I’ve got a bit behind with talking about my screenprinting here – I’ve taken photos but just been getting on with it instead of documenting it! These are a few different shaped pieces drying on the line. I used these as test pieces, play pieces really. I bought several bundles of small pieces of fabric from Empress Mills at the Knitting and Stitching Show a week ago (well, actually 4 kilos of Egyptian cotton fabric pieces for £5 which I thought was pretty good until I had been carrying it around for a couple of hours! I didn’t really register that 4 kilos weighs a lot.. well, 4 kilos!). I wanted to check that I had scoured them enough because it is sheeting fabric. The black dye here had also been made about 5 weeks ago and I wanted to check it was still viable.
I have been making a lot of thin lines with my parallel pens and I like the effect they make.
I painted this first of all with very dilute yellow-brown dye and then ‘wrote’ with it, an actual sort of diary entry whatever came into my head. It is purposely blurry and illegible. I just wanted to get the effect of writing, of the marks made by writing.
These long thin strips were some of the fabric bits from Empress Mills. They took the dye well too, and as you can see, the black dye doesn’t seem to have lost much, if any, of its potency yet. I’m glad about that because I hate throwing anything out!
This is what I did today. It’s a thermofax screen made from one of the pages of mark making with my parallel pens. I really like the effect. I printed the yellow dye first, then waited until it was dry enough not to bleed when the red-brown dye was screened, did the same with that and then with the darker brown. Now it is batching.
This is some fabric I painted with the same screen, but with this one I deliberately kept printing while the dye was wet so it all blurred into each other. I think this will be a very useful screen. I’ve also printed one piece with just very light grey which I’m going to overprint. I think I’ll discharge this one next.
And this is a detail of the fabric printed with the ‘leaf’ screen (the one I photographed with its shadow a few posts back). I really like this and can see me using it a lot too. Not sure yet where this fabric is going next. I printed it in a few different colours and values between red and black and then I painted in some of the white areas with a very pale grey-blue colour.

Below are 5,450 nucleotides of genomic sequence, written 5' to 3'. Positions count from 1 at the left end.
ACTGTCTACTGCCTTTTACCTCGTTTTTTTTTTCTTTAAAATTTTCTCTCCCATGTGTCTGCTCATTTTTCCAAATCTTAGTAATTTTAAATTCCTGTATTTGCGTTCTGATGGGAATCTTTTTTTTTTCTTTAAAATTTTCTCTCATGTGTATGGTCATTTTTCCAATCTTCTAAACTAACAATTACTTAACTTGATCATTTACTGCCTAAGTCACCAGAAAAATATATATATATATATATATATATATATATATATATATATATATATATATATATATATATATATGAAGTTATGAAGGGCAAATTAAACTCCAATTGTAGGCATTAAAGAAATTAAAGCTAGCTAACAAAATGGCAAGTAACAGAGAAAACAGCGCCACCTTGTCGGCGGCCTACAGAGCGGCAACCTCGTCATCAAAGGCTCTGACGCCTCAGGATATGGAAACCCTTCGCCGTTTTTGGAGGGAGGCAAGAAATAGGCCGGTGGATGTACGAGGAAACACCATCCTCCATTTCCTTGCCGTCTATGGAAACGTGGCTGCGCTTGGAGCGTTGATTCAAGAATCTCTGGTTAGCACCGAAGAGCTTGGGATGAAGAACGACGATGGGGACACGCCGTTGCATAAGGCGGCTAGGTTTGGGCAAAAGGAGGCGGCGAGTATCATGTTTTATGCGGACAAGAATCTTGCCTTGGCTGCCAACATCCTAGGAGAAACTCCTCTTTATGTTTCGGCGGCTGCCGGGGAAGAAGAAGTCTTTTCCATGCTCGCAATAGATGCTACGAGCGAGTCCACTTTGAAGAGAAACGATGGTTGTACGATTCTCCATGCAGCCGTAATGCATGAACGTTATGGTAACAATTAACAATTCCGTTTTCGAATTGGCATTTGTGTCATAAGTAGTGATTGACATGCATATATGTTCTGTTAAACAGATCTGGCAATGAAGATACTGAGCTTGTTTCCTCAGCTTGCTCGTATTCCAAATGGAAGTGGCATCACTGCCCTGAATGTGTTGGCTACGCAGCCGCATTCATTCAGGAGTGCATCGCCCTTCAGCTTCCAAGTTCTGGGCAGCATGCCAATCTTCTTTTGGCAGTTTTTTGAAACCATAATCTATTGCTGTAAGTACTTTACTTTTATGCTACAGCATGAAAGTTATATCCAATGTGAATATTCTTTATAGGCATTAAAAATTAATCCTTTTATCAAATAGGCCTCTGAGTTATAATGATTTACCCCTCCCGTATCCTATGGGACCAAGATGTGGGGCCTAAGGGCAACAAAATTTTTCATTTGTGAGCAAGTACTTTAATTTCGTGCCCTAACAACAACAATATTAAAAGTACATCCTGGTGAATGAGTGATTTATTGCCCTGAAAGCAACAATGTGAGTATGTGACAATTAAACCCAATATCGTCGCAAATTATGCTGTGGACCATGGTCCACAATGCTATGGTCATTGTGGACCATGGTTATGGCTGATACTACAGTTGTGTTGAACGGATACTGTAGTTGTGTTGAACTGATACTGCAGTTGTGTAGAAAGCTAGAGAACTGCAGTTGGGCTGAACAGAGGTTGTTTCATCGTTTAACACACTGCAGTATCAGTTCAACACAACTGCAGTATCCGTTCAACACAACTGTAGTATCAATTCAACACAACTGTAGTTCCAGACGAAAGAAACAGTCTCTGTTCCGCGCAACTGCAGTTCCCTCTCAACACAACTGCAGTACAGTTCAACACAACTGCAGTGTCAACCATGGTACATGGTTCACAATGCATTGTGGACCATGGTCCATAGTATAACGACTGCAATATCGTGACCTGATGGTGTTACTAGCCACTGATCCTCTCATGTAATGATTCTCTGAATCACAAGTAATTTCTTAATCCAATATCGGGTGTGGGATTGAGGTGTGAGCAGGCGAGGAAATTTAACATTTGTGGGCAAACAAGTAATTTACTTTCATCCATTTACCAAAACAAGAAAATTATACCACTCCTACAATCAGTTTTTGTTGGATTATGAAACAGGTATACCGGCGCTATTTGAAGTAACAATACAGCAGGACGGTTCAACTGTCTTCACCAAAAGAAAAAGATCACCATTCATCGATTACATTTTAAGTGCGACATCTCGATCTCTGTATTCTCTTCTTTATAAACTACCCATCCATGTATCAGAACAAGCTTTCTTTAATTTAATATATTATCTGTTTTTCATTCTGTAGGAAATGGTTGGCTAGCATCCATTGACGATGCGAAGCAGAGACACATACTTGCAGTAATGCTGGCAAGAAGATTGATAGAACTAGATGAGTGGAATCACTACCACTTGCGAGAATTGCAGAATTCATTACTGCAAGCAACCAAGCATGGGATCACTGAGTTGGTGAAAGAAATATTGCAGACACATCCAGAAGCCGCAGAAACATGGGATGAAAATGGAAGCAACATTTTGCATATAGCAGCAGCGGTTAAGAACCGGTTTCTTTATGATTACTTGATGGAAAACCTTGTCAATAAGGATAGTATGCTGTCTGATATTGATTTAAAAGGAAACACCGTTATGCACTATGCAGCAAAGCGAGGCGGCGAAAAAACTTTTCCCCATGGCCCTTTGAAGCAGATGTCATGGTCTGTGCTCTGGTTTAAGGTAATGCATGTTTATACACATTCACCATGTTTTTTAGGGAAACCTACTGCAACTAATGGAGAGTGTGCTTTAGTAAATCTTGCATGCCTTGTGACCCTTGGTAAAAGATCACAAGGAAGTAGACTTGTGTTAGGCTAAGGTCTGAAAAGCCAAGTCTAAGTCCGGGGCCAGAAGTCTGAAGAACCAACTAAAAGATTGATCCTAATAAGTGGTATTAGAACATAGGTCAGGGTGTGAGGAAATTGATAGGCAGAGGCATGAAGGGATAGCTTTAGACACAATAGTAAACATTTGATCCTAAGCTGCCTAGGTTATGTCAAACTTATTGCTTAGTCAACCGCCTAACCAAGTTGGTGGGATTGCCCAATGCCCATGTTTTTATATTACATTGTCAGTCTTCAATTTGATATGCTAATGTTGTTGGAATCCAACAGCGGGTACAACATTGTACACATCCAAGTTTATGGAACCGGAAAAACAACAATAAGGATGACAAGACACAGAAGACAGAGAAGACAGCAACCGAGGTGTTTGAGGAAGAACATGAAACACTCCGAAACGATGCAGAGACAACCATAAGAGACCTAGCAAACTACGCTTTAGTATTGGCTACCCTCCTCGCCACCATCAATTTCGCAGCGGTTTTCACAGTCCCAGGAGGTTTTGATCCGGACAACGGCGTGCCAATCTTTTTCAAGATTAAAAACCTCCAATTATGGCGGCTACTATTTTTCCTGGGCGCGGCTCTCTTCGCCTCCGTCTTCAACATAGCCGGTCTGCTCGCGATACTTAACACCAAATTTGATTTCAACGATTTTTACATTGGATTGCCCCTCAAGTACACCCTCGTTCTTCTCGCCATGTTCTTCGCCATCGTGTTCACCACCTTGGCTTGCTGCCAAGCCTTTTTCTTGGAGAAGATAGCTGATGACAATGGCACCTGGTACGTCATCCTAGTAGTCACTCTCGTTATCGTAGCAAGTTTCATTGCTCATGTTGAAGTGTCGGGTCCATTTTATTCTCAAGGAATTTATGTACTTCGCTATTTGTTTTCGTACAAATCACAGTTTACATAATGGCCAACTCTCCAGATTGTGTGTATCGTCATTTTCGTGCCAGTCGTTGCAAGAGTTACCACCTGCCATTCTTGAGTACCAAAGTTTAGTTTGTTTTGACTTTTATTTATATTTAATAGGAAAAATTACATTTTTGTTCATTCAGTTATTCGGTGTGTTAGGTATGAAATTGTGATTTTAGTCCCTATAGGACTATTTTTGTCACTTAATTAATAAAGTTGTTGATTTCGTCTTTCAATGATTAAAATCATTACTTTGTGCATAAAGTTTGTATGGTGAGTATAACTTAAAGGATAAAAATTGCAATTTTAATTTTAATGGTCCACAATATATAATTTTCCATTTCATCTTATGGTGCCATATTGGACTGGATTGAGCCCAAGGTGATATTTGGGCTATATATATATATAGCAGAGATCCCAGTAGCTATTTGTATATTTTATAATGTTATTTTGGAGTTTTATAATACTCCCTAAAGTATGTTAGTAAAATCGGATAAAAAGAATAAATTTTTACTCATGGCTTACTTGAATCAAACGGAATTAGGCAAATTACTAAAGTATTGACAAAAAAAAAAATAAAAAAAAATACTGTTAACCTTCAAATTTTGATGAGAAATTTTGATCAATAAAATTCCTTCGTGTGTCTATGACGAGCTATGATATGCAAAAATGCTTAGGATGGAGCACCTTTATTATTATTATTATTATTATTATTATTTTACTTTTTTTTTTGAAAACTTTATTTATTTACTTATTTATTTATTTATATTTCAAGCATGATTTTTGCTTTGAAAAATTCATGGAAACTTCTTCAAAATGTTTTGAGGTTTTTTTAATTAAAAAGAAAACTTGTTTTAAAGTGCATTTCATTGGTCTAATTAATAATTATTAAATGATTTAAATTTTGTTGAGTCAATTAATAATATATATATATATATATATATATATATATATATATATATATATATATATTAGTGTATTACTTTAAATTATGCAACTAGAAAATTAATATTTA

Here are some of the results of my first lot of screenprinting. The sessions have been a bit here and there because I’ve been busy with other things and have had to pop in and out of my studio a lot, doing preparation and then leaving and popping back later to do the actual printing. So at present I’ve only actually rinsed out the following green and blue fabric, the rest is waiting its turn! But DS1 goes off to university in Warwick on Saturday and so hopefully next week I’ll have a bit more time.
I printed this piece using a screen which had thin masking tape stuck to it in parallel lines. I heavily overprinted it in yellows, blues and greens and I like the effect. It might just turn into a reeds piece eventually. I’m definitely going to do more to these pieces of fabric.
This is a detail of a bit of it.
The sun was shining when I took the next piece so there’s a shadow across it! I used two thermofax screens. The first, with the smaller prints, was originally a rubber (eraser) which I carved into a grid design. I then used the stamp repeatedly on a piece of paper, scanned it into the computer and made a screen from it. Then I enlarged a section of the single stamped design (actually enlarged several), made another screen from my favourite, and the larger overprint is that one. Now it’s hanging up on my design wall while I decide what to do with it next.
This piece of fabric hasn’t been rinsed out yet and has been batching for about 5 days now just because I haven’t got round to it! Slow fabric… I ‘wrote’ a random design on a blank screen with thickened black dye and let it dry (this is breakdown printing) and then printed the screen with blue dye paint and clear print paste in a variety of values. It broke down to the dotty design and then broke down completely and I filled up the remaining white areas with the empty screen using blue dye paint to which I gradually added black. It’ll be interesting to see what it is like when it is rinsed.
This is another piece that hasn’t been rinsed yet. I was trying to make a design which would reflect the diagonals of the reeds in the last couple of months’ reeds photos but our laser printer had broken so I had to do it using charcoal and gocco pens. But for some reason the screen only partly imaged so the lines were very fine. Maybe I need to run it through at a lower speed. Anyway, I overprinted and overprinted this in a variety of shades of yellow and green and almost to brown so I’ll see how it turns out when it is rinsed. It looks as though it’ll make a great background design anyway. We’ve now bought a new laser printer so I will try again and photograph my drawings and print them out. The fabric is very stiff at the moment with the print paste as you can see from the photo but this will wash out.
I painted this reeds design (which is vaguely what the above screen was meant to look like but without the dots) using screen filler and screen drawing fluid and haven’t tried it yet but I thought the shadow cast when it was standing upright looked very effective. I may use it to overprint the above fabric or discharge it.